Don’t get me wrong, as a psychologist I have seen the Shadow side of compulsive gambling and it can be a terrible illness, yet we can’t all be Mr. Rogers and somehow it seemed comforting to look at the horses and try to guess who felt like winning, who looked at us, who pooped at the last minute—ready to run like the wind; it was oddly archetypal to walk up to the windows with my boys and risk a little something, have a little skin in the game as the gate lifted… as “and away they go” rang out over the crowd, the grass, the smoke, the dirt and the soft afternoon.

One kid lost his allowance, the other won less than five dollars and my wife and I walked away with enough to cover the Chinese take-out that night.  As we walked to the car both my kids said that this was fun, and that they wanted to do it again one time this year.  Can I say that this was “good parenting?”  I don’t know… to me it underscores how we each must decide for ourselves what is right, what is safe fun and what is dangerous, wrong or bad.  At one point I joked to my older son, as we approached the betting windows, “So son, if you’re ever short the rent, you take whatever you can scrounge up and come out to the track and make the rent.”  He busted up laughing.  It was nice that he was old enough wheresarcasm (an early developmental no-no) could be understood; it helped me feel strangely connected with my grandfather I never knew, but who supposedly trained horses for the Cossacks before fleeing from them in the pogroms, and close still with my father-in-law who may not have generally won, but who seemed to show up and help us win—“parenting” across the veils of time and tangible being.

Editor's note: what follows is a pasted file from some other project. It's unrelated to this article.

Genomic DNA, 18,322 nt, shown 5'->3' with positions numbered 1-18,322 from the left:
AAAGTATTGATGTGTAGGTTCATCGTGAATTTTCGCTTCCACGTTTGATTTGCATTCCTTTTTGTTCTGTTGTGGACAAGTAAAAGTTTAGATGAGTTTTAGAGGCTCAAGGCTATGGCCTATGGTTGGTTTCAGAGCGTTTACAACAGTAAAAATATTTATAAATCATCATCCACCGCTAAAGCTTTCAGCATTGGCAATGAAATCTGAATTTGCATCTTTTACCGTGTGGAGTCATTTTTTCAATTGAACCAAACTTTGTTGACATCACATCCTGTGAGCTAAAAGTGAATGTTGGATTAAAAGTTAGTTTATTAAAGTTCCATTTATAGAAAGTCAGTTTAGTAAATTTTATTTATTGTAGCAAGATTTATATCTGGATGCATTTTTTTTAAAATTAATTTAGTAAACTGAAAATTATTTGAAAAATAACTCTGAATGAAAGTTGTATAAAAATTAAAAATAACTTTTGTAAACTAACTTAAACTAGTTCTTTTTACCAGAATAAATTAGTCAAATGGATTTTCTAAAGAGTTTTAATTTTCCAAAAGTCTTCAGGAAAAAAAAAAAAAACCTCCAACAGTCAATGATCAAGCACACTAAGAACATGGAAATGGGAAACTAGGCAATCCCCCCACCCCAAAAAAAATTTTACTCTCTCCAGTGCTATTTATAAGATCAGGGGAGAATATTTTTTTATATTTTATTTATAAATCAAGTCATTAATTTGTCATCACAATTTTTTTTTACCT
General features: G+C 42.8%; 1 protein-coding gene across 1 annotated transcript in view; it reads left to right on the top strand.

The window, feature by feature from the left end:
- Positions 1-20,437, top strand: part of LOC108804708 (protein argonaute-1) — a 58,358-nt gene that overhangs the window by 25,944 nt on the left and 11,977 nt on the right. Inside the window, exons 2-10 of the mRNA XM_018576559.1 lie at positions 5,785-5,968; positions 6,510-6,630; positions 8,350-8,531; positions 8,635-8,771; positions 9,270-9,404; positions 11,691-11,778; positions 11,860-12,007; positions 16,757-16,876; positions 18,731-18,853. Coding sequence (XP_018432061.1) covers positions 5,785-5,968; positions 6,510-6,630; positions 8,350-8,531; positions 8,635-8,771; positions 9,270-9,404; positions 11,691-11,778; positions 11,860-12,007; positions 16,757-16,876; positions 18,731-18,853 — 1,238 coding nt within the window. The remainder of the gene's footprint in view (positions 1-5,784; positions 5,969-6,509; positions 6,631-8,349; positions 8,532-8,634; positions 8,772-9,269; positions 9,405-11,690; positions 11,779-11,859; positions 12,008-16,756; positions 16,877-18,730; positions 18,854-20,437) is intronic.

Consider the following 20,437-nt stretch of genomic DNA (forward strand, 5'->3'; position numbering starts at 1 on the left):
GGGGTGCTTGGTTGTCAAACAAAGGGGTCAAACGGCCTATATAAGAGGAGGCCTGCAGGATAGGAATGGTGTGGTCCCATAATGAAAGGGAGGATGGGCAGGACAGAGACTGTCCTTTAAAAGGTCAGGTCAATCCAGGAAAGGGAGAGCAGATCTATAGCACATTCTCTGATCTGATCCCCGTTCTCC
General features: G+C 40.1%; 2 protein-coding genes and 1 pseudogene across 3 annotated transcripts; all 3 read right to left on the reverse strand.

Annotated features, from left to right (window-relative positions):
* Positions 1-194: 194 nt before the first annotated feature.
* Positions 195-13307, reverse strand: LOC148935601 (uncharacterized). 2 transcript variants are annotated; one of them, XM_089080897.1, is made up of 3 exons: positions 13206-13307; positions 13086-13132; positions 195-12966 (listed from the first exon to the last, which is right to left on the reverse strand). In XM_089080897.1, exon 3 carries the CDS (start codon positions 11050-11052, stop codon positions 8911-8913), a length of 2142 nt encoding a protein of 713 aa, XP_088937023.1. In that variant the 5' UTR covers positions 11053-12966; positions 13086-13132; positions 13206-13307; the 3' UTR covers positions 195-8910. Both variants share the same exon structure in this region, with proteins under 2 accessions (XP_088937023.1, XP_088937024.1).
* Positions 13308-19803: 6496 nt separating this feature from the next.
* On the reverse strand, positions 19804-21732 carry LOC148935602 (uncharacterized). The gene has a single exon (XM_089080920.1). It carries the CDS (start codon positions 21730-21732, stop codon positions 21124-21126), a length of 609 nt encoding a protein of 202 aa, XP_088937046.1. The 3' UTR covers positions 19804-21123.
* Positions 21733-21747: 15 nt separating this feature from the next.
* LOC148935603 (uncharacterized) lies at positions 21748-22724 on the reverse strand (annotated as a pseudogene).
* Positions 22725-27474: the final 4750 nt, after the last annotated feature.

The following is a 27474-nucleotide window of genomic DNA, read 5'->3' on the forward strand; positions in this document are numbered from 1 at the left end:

So, let’s dedicate today to wishing luck to all those we love—rooting like mad for all our collective children.

Namaste, Bruce

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2 Responses to “Honor thy Mother and Father… at the racetrack?”

  1. Khim Says:

    I love this!!

  2. krk Says:

    Your father and father-in-law were appreciating all of you. No wonder you had
    a fun day. What is right or wrong? Nothing when it comes to real enjoyment
    with the ones you love. My philosophy.